Picture it—a Friday afternoon (or a Monday morning—you do you), the phones are finally quiet, and you have time to tap out that short blog, e-mail, or article that you’ve been meaning to write for days.
Not so fast.
If you really want that content to be effective, take the time to ask yourself a few things before you start writing.
"Who’s my audience?" This is probably the most important thing you can ask yourself about anything you write. Your audience could be one person (your partner or friend) or millions (everyone who has read all of the Harry Potter books). Your audience could even be a subset of a broader segment—for instance, say you write an industry specific blog, but you want to talk to people who are looking for jobs in that industry, or maybe just to salespeople in that industry. Define your audience first.
"What does my audience want/need to hear?" These can be two different things or the same thing. You can write one or the other or both at once. But always write with at least one of these two in mind. Not paying attention what your audience wants or needs to hear means your copy won’t have a very big impact.
"Is this the right medium for this copy?" Maybe this isn’t really a blog post. Maybe it would serve you better as a case study, white paper, report, guest article, etc. If that’s the case, shelve the blog idea for the time being. You can always come back and write the blog later as a way to market the longer piece.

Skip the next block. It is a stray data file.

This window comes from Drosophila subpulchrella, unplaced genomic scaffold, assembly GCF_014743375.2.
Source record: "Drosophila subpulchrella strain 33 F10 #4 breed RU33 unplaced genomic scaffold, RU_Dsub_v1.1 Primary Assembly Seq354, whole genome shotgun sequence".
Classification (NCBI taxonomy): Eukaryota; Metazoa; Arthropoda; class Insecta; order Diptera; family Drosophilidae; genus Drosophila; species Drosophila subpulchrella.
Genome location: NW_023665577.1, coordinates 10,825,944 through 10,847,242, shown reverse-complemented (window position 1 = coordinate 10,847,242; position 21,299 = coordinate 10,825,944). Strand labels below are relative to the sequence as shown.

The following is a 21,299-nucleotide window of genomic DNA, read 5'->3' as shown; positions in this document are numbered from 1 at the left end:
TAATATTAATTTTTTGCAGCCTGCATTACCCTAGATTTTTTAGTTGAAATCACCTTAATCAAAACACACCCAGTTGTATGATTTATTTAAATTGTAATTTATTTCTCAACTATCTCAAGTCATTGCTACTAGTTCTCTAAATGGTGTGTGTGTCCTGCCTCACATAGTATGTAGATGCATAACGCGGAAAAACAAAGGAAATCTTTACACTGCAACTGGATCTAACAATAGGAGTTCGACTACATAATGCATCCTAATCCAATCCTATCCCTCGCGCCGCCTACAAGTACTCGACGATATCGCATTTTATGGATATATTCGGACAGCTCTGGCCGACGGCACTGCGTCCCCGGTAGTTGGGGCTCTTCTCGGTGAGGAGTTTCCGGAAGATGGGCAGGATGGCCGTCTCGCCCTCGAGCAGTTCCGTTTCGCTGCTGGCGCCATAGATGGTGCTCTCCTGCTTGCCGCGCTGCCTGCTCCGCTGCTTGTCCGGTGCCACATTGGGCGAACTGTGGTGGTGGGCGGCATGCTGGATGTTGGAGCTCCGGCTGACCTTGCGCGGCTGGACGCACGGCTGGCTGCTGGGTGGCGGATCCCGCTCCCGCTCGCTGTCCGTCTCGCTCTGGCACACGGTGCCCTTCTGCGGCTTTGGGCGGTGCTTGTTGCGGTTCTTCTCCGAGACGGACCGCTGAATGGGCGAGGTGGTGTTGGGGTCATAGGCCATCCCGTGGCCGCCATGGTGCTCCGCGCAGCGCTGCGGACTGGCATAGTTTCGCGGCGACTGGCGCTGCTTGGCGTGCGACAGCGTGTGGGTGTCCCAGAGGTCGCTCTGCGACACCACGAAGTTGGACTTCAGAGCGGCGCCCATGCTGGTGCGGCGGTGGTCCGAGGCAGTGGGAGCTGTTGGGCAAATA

"What’s the right tone for this piece?" Blogs have a different tone than marketing pieces, which are different than case studies and white papers, which are different than books or special reports. There is a specific tone for everything you write. If you aren’t sure what tone is right, look at some pieces of copy that are similar to what you want to write.
"How long should this piece be?" Knowing your target audience will help you figure this one out. If you know your audience will never read anything longer than 500 words, then for heaven’s sake, don’t write a blog post of 2,000 words!
"Do I need background information or research?" Again, this one could depend on your audience. If you know your audience is highly technical or tends to put a high value on outside sources, it might be a good idea to back up your writing with other sources.
"Should I let this one stew a while?" I’m a big believer in the “slow cooker” theory of writing. Sometimes, ideas need to simmer for a while in the metaphorical slow cooker before they’re really ready to publish. In fairness, this one might require some writing before you realize it—but you should definitely ask yourself before you hit “Publish” or sign-off on any final copy.
"Should I talk this through with someone else first?" Maybe the answer is “no”—and that’s fine! But it can be helpful to ask yourself if your idea could benefit from a bit of outside input before you start writing.
What do you ask yourself before you start writing? What do you wish people would ask themselves before writing?